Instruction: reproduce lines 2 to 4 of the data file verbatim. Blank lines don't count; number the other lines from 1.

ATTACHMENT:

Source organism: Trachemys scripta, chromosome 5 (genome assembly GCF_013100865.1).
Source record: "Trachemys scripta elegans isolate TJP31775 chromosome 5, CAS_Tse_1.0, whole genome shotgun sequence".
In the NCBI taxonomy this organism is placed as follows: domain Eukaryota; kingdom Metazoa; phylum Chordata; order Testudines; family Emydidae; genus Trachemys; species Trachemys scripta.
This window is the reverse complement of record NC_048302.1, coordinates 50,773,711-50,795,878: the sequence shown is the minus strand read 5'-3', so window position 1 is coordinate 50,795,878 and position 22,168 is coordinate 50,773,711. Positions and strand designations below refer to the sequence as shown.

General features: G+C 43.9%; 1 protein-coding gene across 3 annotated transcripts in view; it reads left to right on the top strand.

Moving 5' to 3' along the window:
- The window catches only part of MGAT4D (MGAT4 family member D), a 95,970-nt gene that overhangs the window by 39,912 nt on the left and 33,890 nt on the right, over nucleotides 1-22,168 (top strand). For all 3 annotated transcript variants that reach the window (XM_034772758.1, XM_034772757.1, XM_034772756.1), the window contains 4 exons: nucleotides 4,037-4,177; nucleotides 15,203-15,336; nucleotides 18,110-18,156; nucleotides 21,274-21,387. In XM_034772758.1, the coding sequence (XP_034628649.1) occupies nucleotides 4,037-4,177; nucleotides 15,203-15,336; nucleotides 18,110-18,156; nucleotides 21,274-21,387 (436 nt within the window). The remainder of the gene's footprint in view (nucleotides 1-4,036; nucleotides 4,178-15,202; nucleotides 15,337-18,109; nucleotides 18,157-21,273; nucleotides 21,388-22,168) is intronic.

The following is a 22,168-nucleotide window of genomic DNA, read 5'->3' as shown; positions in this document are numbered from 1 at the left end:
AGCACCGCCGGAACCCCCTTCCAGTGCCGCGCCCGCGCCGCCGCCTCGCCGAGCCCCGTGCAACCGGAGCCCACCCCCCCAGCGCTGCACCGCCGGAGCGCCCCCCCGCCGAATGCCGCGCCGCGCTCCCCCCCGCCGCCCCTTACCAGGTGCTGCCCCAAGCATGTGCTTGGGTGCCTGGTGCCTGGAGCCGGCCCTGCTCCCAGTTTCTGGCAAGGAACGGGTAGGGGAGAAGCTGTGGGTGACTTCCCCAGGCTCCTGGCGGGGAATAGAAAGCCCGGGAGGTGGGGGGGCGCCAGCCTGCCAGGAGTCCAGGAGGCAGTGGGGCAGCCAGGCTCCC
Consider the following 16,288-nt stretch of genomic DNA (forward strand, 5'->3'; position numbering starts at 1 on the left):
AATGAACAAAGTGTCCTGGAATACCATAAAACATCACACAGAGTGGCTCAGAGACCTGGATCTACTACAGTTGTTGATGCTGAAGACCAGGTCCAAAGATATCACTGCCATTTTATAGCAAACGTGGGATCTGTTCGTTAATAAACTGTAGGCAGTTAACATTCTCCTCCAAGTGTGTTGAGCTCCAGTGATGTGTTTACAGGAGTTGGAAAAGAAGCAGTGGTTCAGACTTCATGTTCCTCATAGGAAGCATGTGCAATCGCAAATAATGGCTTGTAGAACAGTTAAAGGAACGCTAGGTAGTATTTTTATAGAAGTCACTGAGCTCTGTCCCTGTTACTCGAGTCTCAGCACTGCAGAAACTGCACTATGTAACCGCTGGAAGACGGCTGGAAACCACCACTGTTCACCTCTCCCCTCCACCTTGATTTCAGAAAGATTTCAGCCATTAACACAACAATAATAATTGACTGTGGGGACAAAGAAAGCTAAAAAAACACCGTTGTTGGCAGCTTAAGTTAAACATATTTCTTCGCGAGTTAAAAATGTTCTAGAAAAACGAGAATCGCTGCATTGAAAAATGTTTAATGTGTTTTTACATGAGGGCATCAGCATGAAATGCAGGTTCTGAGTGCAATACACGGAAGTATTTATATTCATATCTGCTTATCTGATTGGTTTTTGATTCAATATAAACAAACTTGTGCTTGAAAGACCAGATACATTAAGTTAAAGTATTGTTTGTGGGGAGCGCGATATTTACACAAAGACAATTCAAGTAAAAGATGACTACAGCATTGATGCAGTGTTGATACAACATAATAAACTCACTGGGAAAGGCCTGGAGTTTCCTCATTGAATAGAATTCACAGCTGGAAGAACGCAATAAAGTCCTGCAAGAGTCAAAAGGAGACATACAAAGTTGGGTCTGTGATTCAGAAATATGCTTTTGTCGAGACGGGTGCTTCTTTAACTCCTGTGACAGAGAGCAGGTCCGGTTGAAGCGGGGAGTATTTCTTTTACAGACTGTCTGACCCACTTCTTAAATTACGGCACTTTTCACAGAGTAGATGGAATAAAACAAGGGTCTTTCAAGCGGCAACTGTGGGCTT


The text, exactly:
Source record: "Trachemys scripta elegans isolate TJP31775 chromosome 5, CAS_Tse_1.0, whole genome shotgun sequence".
In the NCBI taxonomy this organism is placed as follows: domain Eukaryota; kingdom Metazoa; phylum Chordata; order Testudines; family Emydidae; genus Trachemys; species Trachemys scripta.
This window is the reverse complement of record NC_048302.1, coordinates 50,773,711-50,795,878: the sequence shown is the minus strand read 5'-3', so window position 1 is coordinate 50,795,878 and position 22,168 is coordinate 50,773,711. Positions and strand designations below refer to the sequence as shown.